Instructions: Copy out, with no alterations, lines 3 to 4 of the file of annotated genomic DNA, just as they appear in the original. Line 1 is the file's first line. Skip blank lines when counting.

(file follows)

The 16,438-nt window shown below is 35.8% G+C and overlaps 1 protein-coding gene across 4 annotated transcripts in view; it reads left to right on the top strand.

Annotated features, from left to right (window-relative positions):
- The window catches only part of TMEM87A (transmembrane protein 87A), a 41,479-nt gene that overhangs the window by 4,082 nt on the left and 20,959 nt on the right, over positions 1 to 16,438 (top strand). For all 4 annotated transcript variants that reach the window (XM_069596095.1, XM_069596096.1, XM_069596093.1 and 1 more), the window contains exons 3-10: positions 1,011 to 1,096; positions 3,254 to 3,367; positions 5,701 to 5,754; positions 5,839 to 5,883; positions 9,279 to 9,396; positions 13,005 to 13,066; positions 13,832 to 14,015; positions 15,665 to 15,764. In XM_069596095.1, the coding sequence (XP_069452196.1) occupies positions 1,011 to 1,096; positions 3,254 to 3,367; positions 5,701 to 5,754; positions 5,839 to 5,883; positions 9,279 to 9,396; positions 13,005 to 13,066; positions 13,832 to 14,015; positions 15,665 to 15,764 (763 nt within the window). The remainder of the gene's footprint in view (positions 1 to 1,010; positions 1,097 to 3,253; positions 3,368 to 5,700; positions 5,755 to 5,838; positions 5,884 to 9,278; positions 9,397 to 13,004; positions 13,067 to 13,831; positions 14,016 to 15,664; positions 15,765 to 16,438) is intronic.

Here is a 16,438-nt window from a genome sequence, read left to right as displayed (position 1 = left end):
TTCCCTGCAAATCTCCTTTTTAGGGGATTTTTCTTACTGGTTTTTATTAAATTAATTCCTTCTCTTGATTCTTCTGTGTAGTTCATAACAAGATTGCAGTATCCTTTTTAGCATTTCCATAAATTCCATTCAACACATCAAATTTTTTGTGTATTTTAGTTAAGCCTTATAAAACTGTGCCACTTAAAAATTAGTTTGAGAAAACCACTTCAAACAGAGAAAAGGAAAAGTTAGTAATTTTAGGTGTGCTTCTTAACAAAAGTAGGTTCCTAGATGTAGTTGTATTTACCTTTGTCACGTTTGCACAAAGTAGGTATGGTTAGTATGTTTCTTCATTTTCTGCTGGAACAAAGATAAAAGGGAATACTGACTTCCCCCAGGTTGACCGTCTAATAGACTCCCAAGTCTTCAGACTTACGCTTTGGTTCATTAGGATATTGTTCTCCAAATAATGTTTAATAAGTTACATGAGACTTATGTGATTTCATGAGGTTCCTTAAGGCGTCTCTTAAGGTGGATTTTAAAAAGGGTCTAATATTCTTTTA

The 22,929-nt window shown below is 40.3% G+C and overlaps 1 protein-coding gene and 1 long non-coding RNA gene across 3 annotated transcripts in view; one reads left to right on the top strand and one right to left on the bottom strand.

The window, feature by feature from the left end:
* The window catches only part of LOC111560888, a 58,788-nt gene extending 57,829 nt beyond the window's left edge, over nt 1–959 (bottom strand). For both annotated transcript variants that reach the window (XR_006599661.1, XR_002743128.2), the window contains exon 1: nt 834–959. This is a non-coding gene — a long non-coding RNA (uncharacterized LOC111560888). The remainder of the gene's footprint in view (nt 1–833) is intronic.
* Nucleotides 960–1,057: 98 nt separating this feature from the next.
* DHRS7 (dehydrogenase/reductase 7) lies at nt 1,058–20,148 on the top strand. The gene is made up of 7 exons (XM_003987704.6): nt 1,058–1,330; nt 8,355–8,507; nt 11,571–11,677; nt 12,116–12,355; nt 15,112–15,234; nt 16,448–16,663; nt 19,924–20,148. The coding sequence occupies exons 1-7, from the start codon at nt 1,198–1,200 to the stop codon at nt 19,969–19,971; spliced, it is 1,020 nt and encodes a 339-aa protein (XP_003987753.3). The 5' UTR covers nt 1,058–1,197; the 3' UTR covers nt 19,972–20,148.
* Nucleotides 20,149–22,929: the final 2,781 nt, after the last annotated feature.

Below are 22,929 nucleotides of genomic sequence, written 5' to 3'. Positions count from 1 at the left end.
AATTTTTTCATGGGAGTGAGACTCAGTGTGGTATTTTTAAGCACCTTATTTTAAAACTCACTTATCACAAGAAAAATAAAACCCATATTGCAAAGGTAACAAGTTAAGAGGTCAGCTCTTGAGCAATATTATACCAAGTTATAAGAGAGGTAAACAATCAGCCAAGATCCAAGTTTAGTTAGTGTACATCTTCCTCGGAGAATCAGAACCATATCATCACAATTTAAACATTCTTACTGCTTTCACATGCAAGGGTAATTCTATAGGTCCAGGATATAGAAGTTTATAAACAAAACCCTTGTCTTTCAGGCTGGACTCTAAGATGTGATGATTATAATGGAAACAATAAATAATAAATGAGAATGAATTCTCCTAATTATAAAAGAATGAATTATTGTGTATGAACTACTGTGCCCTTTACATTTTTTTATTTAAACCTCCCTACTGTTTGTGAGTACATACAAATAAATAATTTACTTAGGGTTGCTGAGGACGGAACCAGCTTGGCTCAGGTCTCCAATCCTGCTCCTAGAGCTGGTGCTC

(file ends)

- The window catches only part of TMEM87A (transmembrane protein 87A), a 41,479-nt gene that overhangs the window by 4,082 nt on the left and 20,959 nt on the right, over positions 1 to 16,438 (top strand). For all 4 annotated transcript variants that reach the window (XM_069596095.1, XM_069596096.1, XM_069596093.1 and 1 more), the window contains exons 3-10: positions 1,011 to 1,096; positions 3,254 to 3,367; positions 5,701 to 5,754; positions 5,839 to 5,883; positions 9,279 to 9,396; positions 13,005 to 13,066; positions 13,832 to 14,015; positions 15,665 to 15,764. In XM_069596095.1, the coding sequence (XP_069452196.1) occupies positions 1,011 to 1,096; positions 3,254 to 3,367; positions 5,701 to 5,754; positions 5,839 to 5,883; positions 9,279 to 9,396; positions 13,005 to 13,066; positions 13,832 to 14,015; positions 15,665 to 15,764 (763 nt within the window). The remainder of the gene's footprint in view (positions 1 to 1,010; positions 1,097 to 3,253; positions 3,368 to 5,700; positions 5,755 to 5,838; positions 5,884 to 9,278; positions 9,397 to 13,004; positions 13,067 to 13,831; positions 14,016 to 15,664; positions 15,765 to 16,438) is intronic.

Here is a 16,438-nt window from a genome sequence, read left to right as displayed (position 1 = left end):